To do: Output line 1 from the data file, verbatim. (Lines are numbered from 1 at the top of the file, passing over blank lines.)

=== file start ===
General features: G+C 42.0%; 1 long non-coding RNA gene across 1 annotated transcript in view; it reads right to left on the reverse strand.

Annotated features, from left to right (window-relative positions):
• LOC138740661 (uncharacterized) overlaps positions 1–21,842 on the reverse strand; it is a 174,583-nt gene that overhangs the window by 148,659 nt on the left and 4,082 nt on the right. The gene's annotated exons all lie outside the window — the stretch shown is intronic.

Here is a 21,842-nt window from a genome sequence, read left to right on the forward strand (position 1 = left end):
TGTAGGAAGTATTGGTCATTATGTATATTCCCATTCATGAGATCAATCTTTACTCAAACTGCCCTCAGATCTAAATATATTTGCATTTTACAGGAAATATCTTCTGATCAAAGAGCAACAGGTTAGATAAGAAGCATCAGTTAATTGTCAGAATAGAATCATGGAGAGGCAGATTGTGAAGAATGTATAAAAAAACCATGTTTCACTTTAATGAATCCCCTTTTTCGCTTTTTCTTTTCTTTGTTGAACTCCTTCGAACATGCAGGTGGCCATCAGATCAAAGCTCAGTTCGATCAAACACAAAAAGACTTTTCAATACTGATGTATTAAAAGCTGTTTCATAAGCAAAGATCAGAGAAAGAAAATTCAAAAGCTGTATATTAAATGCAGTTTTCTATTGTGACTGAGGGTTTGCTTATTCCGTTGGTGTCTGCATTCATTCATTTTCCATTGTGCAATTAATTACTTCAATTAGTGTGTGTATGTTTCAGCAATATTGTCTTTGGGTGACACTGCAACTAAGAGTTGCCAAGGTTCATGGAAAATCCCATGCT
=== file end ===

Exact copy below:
General features: G+C 42.0%; 1 long non-coding RNA gene across 1 annotated transcript in view; it reads right to left on the reverse strand.